At the same time, House Republican leaders have devised a face-saving approach they told The New York Times would let $50 billion in aid to be approved Tuesday.
Rep. Peter King, R-N.Y., who represents hard-hit central Long Island, called Republican resistance to the full aid package "disgraceful" and told the New York Daily News members of his own party "don't know what they're talking about" when they criticize the aid package.
"They're treating us like a Third World country," he told the News. "We're just demanding what every other state has gotten when there's a terrible natural disaster."
House Speaker John Boehner, R-Ohio, pledged to take up $51 billion in aid Tuesday in a deal that led to Congress approving $9.7 billion Jan. 4 so the Federal Emergency Management Agency could pay out claims to people with federal flood insurance.
He created the two-step process after being scolded by New York and New Jersey Republicans for adjourning the previous Congress without taking up a $60.4 billion aid bill the Senate had passed to finance recovery efforts in the hurricane-battered states.
But conservative House Republicans outside the Northeast called the $51 billion Disaster Relief Appropriations Act bloated and without proper oversight, and several GOP lawmakers said $30 billion of the money was "pork" that would go to parts of the country far away from devastated areas.
For instance, the bill, drafted by Rep. Rodney Frelinghuysen, R-N.J., includes $2 billion for highway spending nationwide.
Rep. Tom McClintock, R-Calif., a longtime budget hawk, told Long Island's Newsday taxpayers "have a right to know that money is actually going for emergency repairs."
But a GOP aide told the Times that under federal rules, New York and New Jersey highways needing repair from the Oct. 29 storm fall to the back of the line of projects still waiting for assistance after earlier disasters. So only by financing those earlier projects can lawmakers get aid quickly to the Northeast storm zone, the aide said.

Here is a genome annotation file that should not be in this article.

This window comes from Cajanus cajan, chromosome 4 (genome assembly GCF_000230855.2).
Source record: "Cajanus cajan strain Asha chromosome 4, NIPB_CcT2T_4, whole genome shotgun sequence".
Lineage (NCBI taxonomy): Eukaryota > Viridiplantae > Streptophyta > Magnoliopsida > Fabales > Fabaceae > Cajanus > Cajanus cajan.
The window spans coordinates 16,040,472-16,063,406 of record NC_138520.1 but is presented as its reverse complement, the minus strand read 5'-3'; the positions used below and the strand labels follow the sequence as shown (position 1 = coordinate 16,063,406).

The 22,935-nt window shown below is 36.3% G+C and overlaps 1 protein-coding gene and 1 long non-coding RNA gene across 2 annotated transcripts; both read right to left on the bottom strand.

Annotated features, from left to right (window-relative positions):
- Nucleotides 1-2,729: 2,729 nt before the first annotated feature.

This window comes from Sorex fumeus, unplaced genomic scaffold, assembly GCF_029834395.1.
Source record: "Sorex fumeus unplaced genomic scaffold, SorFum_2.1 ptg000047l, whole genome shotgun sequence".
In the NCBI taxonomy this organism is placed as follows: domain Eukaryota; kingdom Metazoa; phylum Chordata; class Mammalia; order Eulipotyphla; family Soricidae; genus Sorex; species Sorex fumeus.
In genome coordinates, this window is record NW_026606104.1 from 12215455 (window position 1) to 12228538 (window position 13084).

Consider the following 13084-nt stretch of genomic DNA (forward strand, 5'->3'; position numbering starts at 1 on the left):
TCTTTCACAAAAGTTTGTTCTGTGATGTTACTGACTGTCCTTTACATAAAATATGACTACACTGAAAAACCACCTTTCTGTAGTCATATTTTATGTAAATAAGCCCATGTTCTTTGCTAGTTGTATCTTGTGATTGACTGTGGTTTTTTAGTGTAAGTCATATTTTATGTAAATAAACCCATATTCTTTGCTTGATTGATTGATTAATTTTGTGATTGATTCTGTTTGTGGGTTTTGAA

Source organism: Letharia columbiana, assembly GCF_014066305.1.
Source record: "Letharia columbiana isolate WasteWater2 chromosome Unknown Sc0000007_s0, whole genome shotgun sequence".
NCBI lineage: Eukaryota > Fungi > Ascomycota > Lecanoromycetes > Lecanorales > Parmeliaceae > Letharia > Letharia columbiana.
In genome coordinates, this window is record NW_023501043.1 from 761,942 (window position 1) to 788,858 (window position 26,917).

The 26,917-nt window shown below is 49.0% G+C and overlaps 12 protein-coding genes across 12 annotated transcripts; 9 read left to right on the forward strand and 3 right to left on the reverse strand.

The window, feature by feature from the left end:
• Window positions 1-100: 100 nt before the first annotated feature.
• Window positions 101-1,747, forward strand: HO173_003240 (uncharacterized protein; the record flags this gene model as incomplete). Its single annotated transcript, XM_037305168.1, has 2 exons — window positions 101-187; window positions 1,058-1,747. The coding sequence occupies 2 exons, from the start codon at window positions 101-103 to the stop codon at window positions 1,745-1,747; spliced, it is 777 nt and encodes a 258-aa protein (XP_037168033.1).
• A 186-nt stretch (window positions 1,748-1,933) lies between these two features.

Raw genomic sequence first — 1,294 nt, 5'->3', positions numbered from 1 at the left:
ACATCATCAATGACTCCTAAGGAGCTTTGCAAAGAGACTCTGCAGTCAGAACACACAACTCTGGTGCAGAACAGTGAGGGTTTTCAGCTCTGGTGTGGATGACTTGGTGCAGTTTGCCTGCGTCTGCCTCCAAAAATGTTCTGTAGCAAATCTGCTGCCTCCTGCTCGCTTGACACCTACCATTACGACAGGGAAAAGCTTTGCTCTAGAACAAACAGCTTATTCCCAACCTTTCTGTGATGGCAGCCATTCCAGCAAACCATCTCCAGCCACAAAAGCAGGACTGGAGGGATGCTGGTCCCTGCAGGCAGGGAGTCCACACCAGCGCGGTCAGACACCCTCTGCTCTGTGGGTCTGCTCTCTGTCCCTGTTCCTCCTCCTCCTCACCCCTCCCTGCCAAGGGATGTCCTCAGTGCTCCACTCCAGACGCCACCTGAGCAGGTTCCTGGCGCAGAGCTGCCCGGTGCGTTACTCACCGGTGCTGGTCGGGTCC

Nonetheless, many House Republicans filed amendments to the package to either cut spending they saw as non-essential or demand budget cuts in popular programs elsewhere before they'd agree to pass the Sandy package.
The House Rules Committee was to meet at 5 p.m. EST Monday to determine which of the 92 amendments submitted by Friday's 4 p.m. deadline would be allowed.
The Rules Committee is in charge of determining under what rule legislation goes to the floor.
"We'd rather not have to deal with any of these amendments," King told the Times. "But I am confident that we will be able to defeat any amendments that come up for a vote."
Passage of any amendment could imperil the package's prospects for quick Senate approval, the Times said.
After the Rules Committee determines which amendments go forward, the package was expected to go to the House floor Tuesday for debate and votes on the amendments and the final bill.
With Democratic support widely accepted as assured, passage of the Sandy recovery package is believed to depend on whether King and other backers can find at least 20 Republicans to vote for it, Newsday said.
Approval will require at least 217 votes in a House made up of 200 Democrats and 233 Republicans.
King told Newsday he thinks he has the votes he will need.
At the same time, House Republican leaders have come up with a legislative maneuver they told the Times will allow $50 billion of the $51 billion sought to be approved.
A bare-bones package totaling $17 billion would first come to a vote, they said. This would be followed by a $33.7 billion amendment written by New Jersey and New York Republicans, the Times reported, without citing anyone.
The maneuver lets House conservatives vote for some, but not all, of the assistance, the Times said, and Democrats would push the aid package to the final passage.